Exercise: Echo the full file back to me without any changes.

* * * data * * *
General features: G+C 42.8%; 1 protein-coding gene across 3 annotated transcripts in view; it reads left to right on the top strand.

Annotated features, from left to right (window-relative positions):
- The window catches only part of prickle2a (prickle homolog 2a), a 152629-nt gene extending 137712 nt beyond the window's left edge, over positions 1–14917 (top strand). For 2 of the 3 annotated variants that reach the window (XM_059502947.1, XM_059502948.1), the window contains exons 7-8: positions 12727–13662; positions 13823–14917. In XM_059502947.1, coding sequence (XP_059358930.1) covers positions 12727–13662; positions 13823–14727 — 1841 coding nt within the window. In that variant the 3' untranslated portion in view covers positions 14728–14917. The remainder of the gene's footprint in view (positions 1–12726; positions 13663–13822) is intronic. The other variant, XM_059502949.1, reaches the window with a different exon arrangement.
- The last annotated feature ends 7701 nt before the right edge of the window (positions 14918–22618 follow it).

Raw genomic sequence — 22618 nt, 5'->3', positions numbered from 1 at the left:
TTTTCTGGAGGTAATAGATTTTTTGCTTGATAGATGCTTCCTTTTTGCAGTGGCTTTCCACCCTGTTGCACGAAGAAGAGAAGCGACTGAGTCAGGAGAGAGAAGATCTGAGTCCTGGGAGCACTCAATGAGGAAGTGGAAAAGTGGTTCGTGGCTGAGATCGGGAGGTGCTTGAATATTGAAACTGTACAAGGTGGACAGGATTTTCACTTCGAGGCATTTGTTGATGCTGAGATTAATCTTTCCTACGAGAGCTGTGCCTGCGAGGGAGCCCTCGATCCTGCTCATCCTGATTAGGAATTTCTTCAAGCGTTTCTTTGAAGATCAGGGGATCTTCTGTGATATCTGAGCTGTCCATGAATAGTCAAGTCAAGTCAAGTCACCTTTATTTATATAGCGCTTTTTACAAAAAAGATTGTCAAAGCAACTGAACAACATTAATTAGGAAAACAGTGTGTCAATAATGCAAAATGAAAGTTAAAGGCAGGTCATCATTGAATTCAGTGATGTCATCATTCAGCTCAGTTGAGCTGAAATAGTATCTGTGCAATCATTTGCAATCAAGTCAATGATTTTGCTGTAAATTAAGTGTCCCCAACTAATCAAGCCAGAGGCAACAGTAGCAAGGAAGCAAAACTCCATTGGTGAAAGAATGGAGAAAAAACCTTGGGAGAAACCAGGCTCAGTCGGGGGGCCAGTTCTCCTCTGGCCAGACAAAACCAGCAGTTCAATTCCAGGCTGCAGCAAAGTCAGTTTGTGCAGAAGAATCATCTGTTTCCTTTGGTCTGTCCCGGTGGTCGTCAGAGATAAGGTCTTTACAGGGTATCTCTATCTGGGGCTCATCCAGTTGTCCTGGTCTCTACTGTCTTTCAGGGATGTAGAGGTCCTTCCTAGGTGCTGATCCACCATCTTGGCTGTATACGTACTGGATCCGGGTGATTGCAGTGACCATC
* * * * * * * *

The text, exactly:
General features: G+C 42.8%; 1 protein-coding gene across 3 annotated transcripts in view; it reads left to right on the top strand.

Annotated features, from left to right (window-relative positions):
- The window catches only part of prickle2a (prickle homolog 2a), a 152629-nt gene extending 137712 nt beyond the window's left edge, over positions 1–14917 (top strand). For 2 of the 3 annotated variants that reach the window (XM_059502947.1, XM_059502948.1), the window contains exons 7-8: positions 12727–13662; positions 13823–14917. In XM_059502947.1, coding sequence (XP_059358930.1) covers positions 12727–13662; positions 13823–14727 — 1841 coding nt within the window. In that variant the 3' untranslated portion in view covers positions 14728–14917. The remainder of the gene's footprint in view (positions 1–12726; positions 13663–13822) is intronic. The other variant, XM_059502949.1, reaches the window with a different exon arrangement.
- The last annotated feature ends 7701 nt before the right edge of the window (positions 14918–22618 follow it).

Raw genomic sequence — 22618 nt, 5'->3', positions numbered from 1 at the left:
TTTTCTGGAGGTAATAGATTTTTTGCTTGATAGATGCTTCCTTTTTGCAGTGGCTTTCCACCCTGTTGCACGAAGAAGAGAAGCGACTGAGTCAGGAGAGAGAAGATCTGAGTCCTGGGAGCACTCAATGAGGAAGTGGAAAAGTGGTTCGTGGCTGAGATCGGGAGGTGCTTGAATATTGAAACTGTACAAGGTGGACAGGATTTTCACTTCGAGGCATTTGTTGATGCTGAGATTAATCTTTCCTACGAGAGCTGTGCCTGCGAGGGAGCCCTCGATCCTGCTCATCCTGATTAGGAATTTCTTCAAGCGTTTCTTTGAAGATCAGGGGATCTTCTGTGATATCTGAGCTGTCCATGAATAGTCAAGTCAAGTCAAGTCACCTTTATTTATATAGCGCTTTTTACAAAAAAGATTGTCAAAGCAACTGAACAACATTAATTAGGAAAACAGTGTGTCAATAATGCAAAATGAAAGTTAAAGGCAGGTCATCATTGAATTCAGTGATGTCATCATTCAGCTCAGTTGAGCTGAAATAGTATCTGTGCAATCATTTGCAATCAAGTCAATGATTTTGCTGTAAATTAAGTGTCCCCAACTAATCAAGCCAGAGGCAACAGTAGCAAGGAAGCAAAACTCCATTGGTGAAAGAATGGAGAAAAAACCTTGGGAGAAACCAGGCTCAGTCGGGGGGCCAGTTCTCCTCTGGCCAGACAAAACCAGCAGTTCAATTCCAGGCTGCAGCAAAGTCAGTTTGTGCAGAAGAATCATCTGTTTCCTTTGGTCTGTCCCGGTGGTCGTCAGAGATAAGGTCTTTACAGGGTATCTCTATCTGGGGCTCATCCAGTTGTCCTGGTCTCTACTGTCTTTCAGGGATGTAGAGGTCCTTCCTAGGTGCTGATCCACCATCTTGGCTGTATACGTACTGGATCCGGGTGATTGCAGTGACCATC